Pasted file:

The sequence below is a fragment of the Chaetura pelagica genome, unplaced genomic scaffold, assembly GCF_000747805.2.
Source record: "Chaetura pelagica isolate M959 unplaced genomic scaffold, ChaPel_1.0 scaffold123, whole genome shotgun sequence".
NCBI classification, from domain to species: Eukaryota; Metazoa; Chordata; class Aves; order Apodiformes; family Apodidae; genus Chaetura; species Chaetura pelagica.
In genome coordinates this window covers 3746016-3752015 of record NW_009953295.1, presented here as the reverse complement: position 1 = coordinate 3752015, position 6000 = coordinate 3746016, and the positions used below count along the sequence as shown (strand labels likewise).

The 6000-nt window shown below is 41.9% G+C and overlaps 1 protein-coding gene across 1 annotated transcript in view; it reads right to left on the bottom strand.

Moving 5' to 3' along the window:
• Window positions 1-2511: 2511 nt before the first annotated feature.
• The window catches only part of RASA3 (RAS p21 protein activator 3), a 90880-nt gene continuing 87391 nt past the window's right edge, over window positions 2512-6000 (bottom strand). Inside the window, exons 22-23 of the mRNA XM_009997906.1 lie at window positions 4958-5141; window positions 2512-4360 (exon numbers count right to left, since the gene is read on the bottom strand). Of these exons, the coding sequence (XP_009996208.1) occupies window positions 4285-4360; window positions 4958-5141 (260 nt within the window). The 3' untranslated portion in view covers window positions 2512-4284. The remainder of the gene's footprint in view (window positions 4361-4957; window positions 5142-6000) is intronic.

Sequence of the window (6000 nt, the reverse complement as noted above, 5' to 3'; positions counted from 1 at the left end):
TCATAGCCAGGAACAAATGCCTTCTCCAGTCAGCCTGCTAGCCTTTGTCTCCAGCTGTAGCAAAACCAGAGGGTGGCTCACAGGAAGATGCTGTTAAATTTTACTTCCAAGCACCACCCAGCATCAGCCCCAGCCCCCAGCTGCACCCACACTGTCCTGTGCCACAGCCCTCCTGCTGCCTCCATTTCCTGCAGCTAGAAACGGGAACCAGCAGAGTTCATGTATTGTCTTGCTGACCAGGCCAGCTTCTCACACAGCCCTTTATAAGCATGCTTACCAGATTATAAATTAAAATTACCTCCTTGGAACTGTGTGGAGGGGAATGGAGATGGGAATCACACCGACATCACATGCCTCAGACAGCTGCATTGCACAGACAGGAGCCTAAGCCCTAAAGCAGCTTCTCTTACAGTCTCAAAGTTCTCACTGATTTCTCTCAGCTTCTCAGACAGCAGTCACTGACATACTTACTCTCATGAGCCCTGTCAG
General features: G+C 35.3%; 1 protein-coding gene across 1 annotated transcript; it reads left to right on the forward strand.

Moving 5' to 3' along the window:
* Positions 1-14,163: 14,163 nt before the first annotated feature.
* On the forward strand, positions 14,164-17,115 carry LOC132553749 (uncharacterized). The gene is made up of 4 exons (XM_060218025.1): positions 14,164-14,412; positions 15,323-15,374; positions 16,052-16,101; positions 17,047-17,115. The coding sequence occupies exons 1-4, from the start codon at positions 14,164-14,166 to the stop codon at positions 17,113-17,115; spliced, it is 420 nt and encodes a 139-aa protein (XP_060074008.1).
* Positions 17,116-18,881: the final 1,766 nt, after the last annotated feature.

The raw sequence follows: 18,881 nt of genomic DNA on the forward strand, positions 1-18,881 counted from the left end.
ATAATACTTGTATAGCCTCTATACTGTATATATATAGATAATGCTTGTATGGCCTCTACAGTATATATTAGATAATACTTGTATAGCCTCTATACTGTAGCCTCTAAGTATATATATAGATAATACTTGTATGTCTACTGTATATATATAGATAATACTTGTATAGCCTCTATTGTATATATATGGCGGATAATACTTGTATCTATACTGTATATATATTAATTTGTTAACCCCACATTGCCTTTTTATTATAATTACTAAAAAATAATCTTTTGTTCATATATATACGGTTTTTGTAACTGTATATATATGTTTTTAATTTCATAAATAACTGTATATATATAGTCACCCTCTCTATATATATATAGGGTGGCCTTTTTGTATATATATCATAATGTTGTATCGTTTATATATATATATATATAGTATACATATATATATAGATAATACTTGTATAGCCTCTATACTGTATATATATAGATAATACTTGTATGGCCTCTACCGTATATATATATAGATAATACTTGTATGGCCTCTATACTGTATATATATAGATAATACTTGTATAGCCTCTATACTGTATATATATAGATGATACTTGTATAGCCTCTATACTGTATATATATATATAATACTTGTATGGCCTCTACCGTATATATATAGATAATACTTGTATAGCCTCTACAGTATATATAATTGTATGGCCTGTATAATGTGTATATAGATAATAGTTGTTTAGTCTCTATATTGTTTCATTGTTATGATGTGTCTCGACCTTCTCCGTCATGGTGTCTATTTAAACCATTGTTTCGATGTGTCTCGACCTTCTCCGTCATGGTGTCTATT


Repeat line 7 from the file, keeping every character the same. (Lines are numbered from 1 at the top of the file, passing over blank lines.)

• Window positions 1-2511: 2511 nt before the first annotated feature.